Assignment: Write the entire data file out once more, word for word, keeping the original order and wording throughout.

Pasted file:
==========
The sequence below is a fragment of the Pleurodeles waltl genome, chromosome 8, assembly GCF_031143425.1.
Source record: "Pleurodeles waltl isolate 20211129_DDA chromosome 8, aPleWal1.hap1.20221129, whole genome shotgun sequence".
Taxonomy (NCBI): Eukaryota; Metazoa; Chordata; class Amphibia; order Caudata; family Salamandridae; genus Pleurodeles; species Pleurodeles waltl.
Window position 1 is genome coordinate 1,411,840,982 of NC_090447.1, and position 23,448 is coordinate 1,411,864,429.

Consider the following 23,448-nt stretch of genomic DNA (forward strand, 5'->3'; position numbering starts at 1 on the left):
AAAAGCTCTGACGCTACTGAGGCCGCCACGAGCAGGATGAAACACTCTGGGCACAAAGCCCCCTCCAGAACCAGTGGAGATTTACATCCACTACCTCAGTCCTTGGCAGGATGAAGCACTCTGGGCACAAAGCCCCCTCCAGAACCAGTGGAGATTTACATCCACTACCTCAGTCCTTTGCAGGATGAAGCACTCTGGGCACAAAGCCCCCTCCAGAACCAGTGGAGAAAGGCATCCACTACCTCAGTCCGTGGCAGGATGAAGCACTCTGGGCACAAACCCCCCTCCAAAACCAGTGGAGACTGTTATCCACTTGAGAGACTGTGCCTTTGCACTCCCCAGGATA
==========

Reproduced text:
The sequence below is a fragment of the Pleurodeles waltl genome, chromosome 8, assembly GCF_031143425.1.
Source record: "Pleurodeles waltl isolate 20211129_DDA chromosome 8, aPleWal1.hap1.20221129, whole genome shotgun sequence".
Taxonomy (NCBI): Eukaryota; Metazoa; Chordata; class Amphibia; order Caudata; family Salamandridae; genus Pleurodeles; species Pleurodeles waltl.
Window position 1 is genome coordinate 1,411,840,982 of NC_090447.1, and position 23,448 is coordinate 1,411,864,429.

Consider the following 23,448-nt stretch of genomic DNA (forward strand, 5'->3'; position numbering starts at 1 on the left):
AAAAGCTCTGACGCTACTGAGGCCGCCACGAGCAGGATGAAACACTCTGGGCACAAAGCCCCCTCCAGAACCAGTGGAGATTTACATCCACTACCTCAGTCCTTGGCAGGATGAAGCACTCTGGGCACAAAGCCCCCTCCAGAACCAGTGGAGATTTACATCCACTACCTCAGTCCTTTGCAGGATGAAGCACTCTGGGCACAAAGCCCCCTCCAGAACCAGTGGAGAAAGGCATCCACTACCTCAGTCCGTGGCAGGATGAAGCACTCTGGGCACAAACCCCCCTCCAAAACCAGTGGAGACTGTTATCCACTTGAGAGACTGTGCCTTTGCACTCCCCAGGATA